China's future demographic problems will also be exacerbated by the imbalance in the ratio of the number of men to women. Traditionally, Chinese families prefer male offspring. Advances in medicine have made it possible to know the sex of the baby early on and for the woman to have an abortion if the future child is not a boy. This ugly form of family planning was especially prevalent during the one-child-per-family policy. As a result, now in the group from 12 to 22 years old, the ratio between young men and girls is 119:100, and for 23-27 year olds - 115:100.

By itself, China's population decline doesn't seem like that big of a problem. Even if only half a billion people remain in the country, is that not enough? However, the question is not how many Chinese there will be, but what will be the ratio between workers and pensioners. Now the average age of the Chinese is 38.5 years, in 2050 it will be 51 years, and in the 70s of our century it will reach 57 years and stay at this level. If in 2022 only 10% of China's residents are over 60 years of age, then by the middle of the century this share will reach a third of the population.

The big question is where will the money for the pensions of the hundreds of millions of elderly Chinese come from? Now the ratio of working-age people to pensioners is 6 to 1, but by mid-century it will be 2 to 1. It is predicted that in 2079 working-age Chinese will already be less than half of the country's population. In fact, the size of the Chinese labor force has already passed its peak of 801 million people in 2015 and has been slowly declining since then. China's pension model is funded, meaning that money for the elderly will come from workers' pension contributions. And it should be taken into account that the average life expectancy will grow.

Birth rates in Western countries are also low, but they rely on immigration to maintain their population size and preserve the balance between workers and retirees. However, China is a closed communist country where nationality is defined above all by ethnic origin and foreigners do not have much chance to integrate. The net migrant flow to China is negative – minus 200-300 thousand people per year. Particularly indicative of the gloomy premonitions about the future of the most populous country in the world is the phenomenon of "birth tourism". In recent years, more and more wealthy Chinese women are going to give birth in the US, mostly in Southern California, so that the children can thus obtain US citizenship at birth. There is even a low-cost version of maternity tourism - with a trip to the closest US territory to China - the Mariana Islands, where pregnant Chinese women can enter without a visa for a period of 14 days.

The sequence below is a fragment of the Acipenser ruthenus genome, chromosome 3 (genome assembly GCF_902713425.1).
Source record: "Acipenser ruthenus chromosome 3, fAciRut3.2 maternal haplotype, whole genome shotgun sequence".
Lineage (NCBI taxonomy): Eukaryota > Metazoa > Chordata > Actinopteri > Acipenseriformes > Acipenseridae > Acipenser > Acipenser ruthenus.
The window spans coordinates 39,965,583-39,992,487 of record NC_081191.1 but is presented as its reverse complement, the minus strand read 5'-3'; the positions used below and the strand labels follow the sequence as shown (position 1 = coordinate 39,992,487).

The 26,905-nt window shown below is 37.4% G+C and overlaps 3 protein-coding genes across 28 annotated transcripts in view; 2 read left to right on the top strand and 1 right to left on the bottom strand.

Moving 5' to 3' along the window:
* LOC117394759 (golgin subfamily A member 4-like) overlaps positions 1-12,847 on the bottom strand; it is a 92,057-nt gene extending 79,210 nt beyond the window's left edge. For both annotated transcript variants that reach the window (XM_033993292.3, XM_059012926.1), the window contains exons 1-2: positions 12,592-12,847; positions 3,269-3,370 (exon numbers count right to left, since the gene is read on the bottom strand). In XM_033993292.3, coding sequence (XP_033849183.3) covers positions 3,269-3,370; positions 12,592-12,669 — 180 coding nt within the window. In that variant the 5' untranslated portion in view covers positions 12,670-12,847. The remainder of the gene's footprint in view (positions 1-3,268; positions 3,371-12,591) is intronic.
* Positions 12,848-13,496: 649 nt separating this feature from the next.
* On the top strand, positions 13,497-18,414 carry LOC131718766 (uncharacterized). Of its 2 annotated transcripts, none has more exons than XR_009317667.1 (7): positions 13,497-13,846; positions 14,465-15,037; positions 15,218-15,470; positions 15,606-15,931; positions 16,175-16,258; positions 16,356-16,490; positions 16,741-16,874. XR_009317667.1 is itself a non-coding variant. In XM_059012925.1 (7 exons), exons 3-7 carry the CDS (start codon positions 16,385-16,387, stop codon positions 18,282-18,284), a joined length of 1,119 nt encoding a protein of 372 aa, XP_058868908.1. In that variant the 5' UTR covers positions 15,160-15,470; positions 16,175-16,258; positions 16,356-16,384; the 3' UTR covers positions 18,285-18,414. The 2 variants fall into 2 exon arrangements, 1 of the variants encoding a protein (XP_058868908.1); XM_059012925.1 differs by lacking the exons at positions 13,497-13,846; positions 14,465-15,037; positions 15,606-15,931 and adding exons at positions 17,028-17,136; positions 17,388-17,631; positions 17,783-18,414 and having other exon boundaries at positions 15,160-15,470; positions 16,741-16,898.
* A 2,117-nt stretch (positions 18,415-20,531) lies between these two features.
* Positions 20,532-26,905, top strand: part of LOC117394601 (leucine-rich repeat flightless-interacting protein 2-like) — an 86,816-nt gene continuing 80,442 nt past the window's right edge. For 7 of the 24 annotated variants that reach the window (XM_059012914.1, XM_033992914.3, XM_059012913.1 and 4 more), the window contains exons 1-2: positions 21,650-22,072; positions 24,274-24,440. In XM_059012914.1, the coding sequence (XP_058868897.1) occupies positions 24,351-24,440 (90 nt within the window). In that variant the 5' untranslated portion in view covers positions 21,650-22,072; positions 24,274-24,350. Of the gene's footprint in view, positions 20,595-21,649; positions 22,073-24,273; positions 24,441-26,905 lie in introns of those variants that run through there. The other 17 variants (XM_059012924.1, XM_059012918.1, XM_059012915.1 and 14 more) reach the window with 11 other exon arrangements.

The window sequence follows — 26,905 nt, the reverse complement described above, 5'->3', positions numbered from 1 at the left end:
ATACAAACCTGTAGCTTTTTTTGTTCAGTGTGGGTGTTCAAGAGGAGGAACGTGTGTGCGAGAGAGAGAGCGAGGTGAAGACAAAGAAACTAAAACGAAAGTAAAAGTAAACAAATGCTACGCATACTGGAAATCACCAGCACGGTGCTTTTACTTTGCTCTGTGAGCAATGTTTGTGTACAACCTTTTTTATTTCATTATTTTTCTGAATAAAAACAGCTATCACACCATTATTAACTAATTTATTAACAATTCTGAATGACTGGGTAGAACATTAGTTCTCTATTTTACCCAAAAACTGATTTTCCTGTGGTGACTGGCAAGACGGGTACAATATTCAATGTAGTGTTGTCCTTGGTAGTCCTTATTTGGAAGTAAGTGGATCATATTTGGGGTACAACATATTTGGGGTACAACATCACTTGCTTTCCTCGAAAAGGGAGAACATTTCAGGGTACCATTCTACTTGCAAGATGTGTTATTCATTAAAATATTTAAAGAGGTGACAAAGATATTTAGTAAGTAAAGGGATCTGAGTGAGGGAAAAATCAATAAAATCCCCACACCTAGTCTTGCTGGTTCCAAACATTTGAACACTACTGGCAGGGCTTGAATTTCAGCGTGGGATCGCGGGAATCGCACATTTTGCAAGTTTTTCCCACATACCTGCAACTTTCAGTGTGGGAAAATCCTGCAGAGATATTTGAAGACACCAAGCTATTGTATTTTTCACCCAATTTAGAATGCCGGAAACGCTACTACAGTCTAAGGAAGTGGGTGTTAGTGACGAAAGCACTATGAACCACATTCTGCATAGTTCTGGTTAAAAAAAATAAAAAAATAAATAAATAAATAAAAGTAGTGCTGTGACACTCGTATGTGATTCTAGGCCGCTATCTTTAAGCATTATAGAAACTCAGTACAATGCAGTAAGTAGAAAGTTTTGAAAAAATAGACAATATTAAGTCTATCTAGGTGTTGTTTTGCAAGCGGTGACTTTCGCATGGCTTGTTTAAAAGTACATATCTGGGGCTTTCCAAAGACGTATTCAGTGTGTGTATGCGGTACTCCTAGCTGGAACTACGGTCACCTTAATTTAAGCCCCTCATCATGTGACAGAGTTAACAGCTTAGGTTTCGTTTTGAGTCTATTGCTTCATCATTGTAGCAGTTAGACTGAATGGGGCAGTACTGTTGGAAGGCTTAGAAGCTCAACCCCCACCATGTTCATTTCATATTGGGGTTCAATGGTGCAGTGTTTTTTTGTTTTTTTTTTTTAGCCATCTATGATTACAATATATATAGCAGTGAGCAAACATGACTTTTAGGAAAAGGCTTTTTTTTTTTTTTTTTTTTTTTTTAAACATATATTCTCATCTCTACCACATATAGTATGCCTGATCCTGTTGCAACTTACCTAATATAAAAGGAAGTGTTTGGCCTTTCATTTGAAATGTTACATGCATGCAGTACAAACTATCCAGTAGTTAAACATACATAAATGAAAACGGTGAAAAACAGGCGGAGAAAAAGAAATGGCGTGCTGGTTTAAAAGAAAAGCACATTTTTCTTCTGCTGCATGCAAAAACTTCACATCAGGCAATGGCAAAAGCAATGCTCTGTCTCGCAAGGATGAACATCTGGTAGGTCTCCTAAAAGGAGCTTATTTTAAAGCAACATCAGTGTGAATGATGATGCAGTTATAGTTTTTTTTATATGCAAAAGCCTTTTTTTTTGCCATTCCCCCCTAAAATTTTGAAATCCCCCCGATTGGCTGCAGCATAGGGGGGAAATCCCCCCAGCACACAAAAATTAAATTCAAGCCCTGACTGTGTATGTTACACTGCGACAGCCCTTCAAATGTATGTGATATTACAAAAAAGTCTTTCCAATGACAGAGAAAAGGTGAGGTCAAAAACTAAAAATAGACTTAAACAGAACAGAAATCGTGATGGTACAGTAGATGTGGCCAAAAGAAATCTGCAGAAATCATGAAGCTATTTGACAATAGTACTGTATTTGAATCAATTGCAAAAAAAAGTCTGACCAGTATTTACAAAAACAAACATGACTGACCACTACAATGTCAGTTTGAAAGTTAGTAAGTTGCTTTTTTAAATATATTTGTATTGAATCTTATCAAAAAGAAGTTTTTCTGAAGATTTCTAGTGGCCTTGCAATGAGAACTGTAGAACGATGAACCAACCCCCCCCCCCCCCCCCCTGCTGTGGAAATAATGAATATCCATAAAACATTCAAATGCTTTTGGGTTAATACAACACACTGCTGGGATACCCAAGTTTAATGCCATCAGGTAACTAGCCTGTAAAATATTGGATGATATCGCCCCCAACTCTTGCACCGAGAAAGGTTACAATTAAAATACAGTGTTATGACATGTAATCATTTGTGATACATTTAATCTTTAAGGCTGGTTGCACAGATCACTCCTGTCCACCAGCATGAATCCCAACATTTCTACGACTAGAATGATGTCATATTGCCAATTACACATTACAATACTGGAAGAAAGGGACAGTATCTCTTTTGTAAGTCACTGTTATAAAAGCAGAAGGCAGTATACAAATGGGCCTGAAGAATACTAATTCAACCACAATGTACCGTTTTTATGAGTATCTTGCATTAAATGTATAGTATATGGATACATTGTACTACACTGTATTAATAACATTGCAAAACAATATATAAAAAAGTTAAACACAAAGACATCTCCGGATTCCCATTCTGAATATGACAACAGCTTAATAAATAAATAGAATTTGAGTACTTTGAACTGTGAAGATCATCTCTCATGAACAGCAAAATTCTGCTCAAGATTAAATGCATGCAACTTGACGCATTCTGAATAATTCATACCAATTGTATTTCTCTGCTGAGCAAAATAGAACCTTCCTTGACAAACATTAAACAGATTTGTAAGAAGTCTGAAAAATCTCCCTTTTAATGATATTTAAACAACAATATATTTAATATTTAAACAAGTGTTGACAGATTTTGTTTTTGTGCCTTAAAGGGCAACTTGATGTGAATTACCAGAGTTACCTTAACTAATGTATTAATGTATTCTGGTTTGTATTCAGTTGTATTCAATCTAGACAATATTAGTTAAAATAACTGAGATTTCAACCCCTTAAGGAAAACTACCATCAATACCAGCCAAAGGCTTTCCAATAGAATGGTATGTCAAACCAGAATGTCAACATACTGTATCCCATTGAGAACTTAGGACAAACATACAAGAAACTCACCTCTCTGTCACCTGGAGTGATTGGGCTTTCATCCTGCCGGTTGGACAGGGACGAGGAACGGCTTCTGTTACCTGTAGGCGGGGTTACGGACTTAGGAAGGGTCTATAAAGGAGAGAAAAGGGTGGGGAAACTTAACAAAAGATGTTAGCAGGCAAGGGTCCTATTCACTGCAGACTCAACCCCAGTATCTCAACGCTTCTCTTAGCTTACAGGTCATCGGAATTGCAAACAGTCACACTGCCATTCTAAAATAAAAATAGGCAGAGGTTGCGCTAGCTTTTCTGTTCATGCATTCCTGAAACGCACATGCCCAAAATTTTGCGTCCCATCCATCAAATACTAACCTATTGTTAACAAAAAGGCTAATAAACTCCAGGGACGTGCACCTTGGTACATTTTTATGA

The drama of China is that while the Western countries were going down the stairs to the basement of the demographic fall, the Asian colossus is going there with the fast elevator. Also, population aging caught up with the US and Western Europe when they were already wealthy. However, China will grow old before it gets rich. Yes, China's nominal GDP is already 73% of that of the USA, but if we look at the other indicator - GDP per capita, China is in 65th place in the world, almost at the same level as Bulgaria.

If China intends to take away US world leadership, it should try to do so in the next 15-20 years. After that, demographic problems will force the authorities in Beijing to look primarily at their domestic problems. Now the ratio between the population of China and the US is 4 to 1, by 2050 it will be 3.5:1, and at the end of the century - 2:1. Even if the Chinese manage to overtake America economically, it will be for a short time. The US side has several major advantages left - the democratic political system, the stronger military, the global dominance of the dollar and the English language, the soft power of cultural attraction and most importantly - the allies in the form of the EU, Great Britain, Canada, Australia, Japan .